Erin McNeill: Chicago Public Schools Take a New Look at Media Literacy as They Focus on Student Preparation for Civic Life

By Erin McNeill, originally published in the May/June, 2021 issue of Equity and Access

Large school districts are taking another look at their role in preparing students for civic life in the 21st century, and thinking about how revised media literacy policies might play a role. Let’s consider the Chicago Public Schools new strategic plan, “Ready for Civic Life,” which connects the dots as educators place equity in a central position when discussing civic engagement.

Three years ago, after Illinois passed a civics requirement for high school, Chicago made youth civic engagement a priority. Now, a planning group led by Heather Van Benthuysen, director, Social Science and Civic Engagement, has launched phase II. Throughout, there’s an acknowledgement of how power is exercised and how students can recognize it and take back their own power: “When living in a culture of continuous and accelerated change, critical perspectives that examine power and address inequity must be practiced daily so that they become inherent. Through this, youth will not only be able to read the world, they will be able to shape it.”

In phase II the planners highlight the connections between media literacy, civic engagement, and equity, both in school and when young people head out into the world. This plan embodies the concept that media messages are shaping us as individuals and as a society, and that understanding this concept is so important to recognizing the need to use a critical eye on our sources of information and how we employ them.

The plan names seven “powerful practices” for civic life, among them, media literacy. “These practices shape the way we work together in every classroom, every school, and across the district because we know they will lead to increased academic outcomes, engaged youth, and valued and invested school communities,” the plan states.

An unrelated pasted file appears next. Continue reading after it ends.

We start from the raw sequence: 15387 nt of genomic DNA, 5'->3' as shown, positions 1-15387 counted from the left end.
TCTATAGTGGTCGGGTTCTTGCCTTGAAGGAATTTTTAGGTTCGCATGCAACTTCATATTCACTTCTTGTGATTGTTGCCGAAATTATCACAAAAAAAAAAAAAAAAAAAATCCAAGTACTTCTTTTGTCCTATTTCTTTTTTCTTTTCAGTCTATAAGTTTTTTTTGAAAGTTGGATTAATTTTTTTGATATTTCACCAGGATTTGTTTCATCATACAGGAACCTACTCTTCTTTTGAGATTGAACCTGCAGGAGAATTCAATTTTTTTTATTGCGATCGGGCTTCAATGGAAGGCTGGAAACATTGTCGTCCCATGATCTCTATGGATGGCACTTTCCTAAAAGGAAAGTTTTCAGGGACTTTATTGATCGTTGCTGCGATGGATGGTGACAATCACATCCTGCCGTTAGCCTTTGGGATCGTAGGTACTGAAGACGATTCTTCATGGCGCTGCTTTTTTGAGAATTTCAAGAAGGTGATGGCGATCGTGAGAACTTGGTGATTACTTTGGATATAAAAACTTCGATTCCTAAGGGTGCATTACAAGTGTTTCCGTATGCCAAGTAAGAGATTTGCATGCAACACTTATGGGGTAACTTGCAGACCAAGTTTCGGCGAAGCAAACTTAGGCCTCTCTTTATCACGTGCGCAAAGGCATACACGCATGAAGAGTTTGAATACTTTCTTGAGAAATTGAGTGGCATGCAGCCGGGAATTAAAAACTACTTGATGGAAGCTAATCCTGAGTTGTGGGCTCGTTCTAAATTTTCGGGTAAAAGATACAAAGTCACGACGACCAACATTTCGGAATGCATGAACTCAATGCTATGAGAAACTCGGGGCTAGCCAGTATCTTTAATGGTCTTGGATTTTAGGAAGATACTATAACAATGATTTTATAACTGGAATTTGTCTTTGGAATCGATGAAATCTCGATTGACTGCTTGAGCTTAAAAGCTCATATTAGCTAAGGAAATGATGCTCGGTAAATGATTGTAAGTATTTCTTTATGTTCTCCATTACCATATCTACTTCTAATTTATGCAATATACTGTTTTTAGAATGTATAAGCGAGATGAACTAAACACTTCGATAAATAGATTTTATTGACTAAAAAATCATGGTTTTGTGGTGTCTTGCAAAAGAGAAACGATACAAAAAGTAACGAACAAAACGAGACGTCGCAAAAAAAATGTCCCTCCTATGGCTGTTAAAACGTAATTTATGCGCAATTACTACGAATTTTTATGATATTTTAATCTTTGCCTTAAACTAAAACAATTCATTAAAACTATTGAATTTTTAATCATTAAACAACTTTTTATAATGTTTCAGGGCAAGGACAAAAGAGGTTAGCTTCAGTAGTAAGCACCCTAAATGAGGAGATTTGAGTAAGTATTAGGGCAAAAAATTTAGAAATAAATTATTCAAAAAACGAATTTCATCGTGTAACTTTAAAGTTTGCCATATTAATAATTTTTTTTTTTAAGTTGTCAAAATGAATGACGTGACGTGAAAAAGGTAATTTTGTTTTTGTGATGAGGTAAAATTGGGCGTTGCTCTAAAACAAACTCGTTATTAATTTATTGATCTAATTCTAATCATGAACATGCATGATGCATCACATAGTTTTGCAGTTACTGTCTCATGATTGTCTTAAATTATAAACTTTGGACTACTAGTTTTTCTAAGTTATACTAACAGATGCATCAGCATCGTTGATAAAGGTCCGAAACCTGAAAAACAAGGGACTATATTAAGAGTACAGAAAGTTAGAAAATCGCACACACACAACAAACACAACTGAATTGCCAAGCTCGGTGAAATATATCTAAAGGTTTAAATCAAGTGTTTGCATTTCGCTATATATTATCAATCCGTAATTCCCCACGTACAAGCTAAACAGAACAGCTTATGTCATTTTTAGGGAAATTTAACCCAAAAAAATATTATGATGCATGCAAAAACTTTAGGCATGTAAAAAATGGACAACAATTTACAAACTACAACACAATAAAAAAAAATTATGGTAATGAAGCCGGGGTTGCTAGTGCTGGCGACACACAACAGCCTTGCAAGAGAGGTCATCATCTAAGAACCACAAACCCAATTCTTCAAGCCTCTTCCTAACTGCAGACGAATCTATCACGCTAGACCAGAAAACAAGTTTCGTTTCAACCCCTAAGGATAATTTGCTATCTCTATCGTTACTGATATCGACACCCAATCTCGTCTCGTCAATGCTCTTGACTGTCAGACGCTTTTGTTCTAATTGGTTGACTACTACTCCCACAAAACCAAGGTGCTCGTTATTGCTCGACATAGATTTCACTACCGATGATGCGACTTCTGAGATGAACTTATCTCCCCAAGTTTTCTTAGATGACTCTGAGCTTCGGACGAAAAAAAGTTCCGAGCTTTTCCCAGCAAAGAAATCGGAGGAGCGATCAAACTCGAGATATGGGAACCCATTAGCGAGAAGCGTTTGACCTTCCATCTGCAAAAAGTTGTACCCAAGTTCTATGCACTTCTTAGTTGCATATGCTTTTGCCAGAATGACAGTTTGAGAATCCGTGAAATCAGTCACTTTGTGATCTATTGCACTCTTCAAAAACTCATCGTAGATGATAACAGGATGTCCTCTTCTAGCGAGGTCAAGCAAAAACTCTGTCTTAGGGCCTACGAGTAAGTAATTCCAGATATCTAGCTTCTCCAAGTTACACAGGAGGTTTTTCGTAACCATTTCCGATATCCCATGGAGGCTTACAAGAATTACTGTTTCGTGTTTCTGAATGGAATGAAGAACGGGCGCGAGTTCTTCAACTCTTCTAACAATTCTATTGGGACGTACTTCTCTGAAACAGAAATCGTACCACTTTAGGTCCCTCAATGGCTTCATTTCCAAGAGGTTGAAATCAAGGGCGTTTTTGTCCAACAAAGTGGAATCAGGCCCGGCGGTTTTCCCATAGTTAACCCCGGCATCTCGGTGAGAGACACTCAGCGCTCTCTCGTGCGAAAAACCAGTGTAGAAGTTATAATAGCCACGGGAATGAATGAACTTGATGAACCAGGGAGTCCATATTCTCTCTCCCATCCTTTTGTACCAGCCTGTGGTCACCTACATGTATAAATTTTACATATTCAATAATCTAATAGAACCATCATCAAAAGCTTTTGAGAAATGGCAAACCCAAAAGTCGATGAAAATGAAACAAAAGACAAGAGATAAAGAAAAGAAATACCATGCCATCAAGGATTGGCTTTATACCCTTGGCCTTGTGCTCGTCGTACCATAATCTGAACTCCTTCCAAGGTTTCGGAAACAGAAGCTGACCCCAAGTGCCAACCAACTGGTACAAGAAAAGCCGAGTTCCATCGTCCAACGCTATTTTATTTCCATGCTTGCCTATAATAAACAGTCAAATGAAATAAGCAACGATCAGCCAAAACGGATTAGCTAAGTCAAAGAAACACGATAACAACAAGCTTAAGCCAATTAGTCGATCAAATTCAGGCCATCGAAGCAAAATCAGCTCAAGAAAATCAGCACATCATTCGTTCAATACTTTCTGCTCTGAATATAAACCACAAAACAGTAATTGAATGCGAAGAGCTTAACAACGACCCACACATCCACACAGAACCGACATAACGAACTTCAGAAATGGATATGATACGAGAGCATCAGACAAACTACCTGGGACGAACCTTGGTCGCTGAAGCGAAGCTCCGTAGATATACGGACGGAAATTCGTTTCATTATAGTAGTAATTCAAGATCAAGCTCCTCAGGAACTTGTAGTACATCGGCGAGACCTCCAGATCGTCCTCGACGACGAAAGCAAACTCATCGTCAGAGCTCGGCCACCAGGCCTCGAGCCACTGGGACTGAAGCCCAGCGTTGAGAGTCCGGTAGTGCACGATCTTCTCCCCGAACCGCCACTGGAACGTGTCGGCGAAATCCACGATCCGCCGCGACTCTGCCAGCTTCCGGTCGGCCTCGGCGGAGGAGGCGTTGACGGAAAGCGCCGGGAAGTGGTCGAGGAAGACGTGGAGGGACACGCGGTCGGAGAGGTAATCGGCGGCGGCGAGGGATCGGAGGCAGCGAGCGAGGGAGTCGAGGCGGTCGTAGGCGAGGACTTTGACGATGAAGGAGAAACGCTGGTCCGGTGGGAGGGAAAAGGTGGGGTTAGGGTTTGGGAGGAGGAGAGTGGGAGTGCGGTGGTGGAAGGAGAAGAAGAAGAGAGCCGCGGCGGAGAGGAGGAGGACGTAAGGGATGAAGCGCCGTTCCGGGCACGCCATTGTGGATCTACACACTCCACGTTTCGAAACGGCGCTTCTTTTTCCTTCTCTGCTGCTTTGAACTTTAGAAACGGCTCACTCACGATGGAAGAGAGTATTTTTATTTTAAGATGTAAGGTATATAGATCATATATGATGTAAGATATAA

To develop a districtwide media literacy strategy, the planners convened stakeholders such as educators, district administrators, and other experts to create a vision for CPS high school graduates who are media savvy and equipped to use media to acquire information and to use media tools that allow them to engage. At the top of their recommendations for the district is to develop a policy to require teaching media literacy skills across grade levels every year. The planning group also recommends the district identify standards, develop lessons, and provide teacher training.

I asked Ms. Van Benthuysen about this emphasis on policy. She said, “Media is pervasive – and it shapes our values, our policies, our biases, our culture. If we are to have an informed, engaged citizenry we must prepare youth to not only navigate, but be powerful in our media-dominant, disinformation-rich world. Therefore we need policies that require critical media literacy instruction at every grade level, across content areas, through social, political, environment, and economic contexts. This can’t be done in a unit of study, it must be embedded within core instruction.”

Every school district that believes in equity and sees civic participation as part of the answer to addressing power systems and changing our world, may want to consider media literacy policies that ensure students have the tools and skills they need now, and when they graduate. Schools can start with the Chicago Public Schools strategic plan as a model.

The American Consortium for Equity in Education, publisher of the "Equity & Access" journal, celebrates and connects the educators, associations, community partners and industry leaders who are working to solve problems and create a more equitable environment for historically underserved pre K-12 students throughout the United States.

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